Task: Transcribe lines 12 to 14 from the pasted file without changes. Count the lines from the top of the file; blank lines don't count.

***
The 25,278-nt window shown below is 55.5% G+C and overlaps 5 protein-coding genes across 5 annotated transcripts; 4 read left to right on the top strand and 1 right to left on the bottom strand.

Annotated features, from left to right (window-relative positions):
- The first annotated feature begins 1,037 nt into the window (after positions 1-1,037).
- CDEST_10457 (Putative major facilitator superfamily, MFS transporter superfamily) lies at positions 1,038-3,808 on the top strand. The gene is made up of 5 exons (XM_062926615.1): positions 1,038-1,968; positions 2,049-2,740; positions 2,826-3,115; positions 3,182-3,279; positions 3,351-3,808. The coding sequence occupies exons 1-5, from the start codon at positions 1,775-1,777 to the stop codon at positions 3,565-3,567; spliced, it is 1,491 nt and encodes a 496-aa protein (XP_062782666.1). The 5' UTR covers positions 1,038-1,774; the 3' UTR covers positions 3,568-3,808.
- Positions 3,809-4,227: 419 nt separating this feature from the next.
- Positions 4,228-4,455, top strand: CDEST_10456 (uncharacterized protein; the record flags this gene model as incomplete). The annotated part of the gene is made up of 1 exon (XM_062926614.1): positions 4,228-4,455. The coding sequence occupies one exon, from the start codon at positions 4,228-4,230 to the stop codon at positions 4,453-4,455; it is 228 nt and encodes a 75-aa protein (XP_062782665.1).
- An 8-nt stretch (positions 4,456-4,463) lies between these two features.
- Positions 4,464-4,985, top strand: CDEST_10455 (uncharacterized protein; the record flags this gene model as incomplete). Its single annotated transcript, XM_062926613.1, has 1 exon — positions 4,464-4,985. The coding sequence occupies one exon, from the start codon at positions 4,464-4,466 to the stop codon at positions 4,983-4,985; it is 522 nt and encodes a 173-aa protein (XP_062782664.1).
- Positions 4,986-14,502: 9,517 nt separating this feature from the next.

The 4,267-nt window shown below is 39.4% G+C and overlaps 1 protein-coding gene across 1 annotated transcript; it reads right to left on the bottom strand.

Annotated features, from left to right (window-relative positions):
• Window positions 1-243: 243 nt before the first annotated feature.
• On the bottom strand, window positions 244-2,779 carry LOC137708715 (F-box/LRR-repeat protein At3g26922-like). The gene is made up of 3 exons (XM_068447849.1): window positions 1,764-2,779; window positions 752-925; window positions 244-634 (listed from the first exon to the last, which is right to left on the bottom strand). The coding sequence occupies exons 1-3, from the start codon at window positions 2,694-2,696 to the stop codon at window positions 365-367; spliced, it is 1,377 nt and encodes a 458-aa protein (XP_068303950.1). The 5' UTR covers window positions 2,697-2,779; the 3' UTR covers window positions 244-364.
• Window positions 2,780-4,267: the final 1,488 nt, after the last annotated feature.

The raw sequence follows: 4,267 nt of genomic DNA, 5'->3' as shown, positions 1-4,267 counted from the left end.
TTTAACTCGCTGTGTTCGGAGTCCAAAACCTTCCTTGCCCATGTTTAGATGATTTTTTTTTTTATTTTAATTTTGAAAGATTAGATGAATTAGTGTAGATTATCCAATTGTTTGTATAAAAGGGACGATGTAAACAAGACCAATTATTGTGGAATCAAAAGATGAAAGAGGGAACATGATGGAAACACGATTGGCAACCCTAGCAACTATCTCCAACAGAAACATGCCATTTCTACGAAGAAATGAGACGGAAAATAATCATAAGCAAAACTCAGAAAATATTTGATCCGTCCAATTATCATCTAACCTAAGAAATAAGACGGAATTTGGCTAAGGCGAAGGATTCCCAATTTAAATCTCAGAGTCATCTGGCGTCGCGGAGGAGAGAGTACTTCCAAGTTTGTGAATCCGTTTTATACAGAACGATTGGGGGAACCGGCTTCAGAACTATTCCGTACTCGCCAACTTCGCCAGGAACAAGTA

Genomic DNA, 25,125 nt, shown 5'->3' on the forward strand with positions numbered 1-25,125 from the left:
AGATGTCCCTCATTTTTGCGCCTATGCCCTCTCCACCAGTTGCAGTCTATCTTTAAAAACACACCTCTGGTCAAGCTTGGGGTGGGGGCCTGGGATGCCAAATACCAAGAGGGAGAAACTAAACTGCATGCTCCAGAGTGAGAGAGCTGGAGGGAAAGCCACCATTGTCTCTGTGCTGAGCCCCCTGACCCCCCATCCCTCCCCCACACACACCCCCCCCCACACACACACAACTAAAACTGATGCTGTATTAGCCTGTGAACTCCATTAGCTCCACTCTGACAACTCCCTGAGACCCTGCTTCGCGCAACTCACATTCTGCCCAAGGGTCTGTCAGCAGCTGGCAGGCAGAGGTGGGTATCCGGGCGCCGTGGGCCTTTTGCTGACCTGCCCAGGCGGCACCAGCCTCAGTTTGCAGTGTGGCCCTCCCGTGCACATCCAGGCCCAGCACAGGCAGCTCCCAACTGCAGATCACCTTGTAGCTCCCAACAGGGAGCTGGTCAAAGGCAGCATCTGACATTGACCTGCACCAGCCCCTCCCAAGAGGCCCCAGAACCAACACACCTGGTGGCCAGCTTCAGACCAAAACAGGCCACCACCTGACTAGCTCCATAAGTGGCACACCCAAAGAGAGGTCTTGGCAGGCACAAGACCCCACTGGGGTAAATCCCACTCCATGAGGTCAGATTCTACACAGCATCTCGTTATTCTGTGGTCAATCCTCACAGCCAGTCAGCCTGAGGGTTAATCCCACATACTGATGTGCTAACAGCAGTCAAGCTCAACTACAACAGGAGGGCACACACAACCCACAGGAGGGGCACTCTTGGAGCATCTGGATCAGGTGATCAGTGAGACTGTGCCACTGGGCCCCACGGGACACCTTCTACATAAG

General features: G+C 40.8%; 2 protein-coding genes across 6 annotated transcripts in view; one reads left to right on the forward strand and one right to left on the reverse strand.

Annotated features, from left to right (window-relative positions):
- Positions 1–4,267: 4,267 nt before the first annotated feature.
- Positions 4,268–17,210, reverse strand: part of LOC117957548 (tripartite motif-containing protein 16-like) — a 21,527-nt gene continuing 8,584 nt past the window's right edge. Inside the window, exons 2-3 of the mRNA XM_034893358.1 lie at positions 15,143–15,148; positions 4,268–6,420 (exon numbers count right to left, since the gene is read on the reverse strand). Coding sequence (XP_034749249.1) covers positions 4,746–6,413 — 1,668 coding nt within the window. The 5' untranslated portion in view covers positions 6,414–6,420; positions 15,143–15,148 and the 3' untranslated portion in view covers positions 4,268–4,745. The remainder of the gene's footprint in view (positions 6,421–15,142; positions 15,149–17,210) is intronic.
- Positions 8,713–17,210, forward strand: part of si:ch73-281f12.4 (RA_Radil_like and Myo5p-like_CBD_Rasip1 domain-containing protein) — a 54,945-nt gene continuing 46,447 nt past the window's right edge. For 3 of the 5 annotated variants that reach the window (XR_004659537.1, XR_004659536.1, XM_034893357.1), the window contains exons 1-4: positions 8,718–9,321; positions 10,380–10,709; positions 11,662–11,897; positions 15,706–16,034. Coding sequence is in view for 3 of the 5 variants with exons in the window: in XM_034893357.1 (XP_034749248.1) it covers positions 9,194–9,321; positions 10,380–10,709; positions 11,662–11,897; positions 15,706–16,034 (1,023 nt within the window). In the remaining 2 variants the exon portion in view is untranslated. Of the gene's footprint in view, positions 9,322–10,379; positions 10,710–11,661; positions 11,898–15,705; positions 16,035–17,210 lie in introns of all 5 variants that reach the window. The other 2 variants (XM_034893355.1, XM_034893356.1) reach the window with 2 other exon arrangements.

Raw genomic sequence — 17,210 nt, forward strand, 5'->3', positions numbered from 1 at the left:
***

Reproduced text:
• Window positions 1-243: 243 nt before the first annotated feature.
• On the bottom strand, window positions 244-2,779 carry LOC137708715 (F-box/LRR-repeat protein At3g26922-like). The gene is made up of 3 exons (XM_068447849.1): window positions 1,764-2,779; window positions 752-925; window positions 244-634 (listed from the first exon to the last, which is right to left on the bottom strand). The coding sequence occupies exons 1-3, from the start codon at window positions 2,694-2,696 to the stop codon at window positions 365-367; spliced, it is 1,377 nt and encodes a 458-aa protein (XP_068303950.1). The 5' UTR covers window positions 2,697-2,779; the 3' UTR covers window positions 244-364.
• Window positions 2,780-4,267: the final 1,488 nt, after the last annotated feature.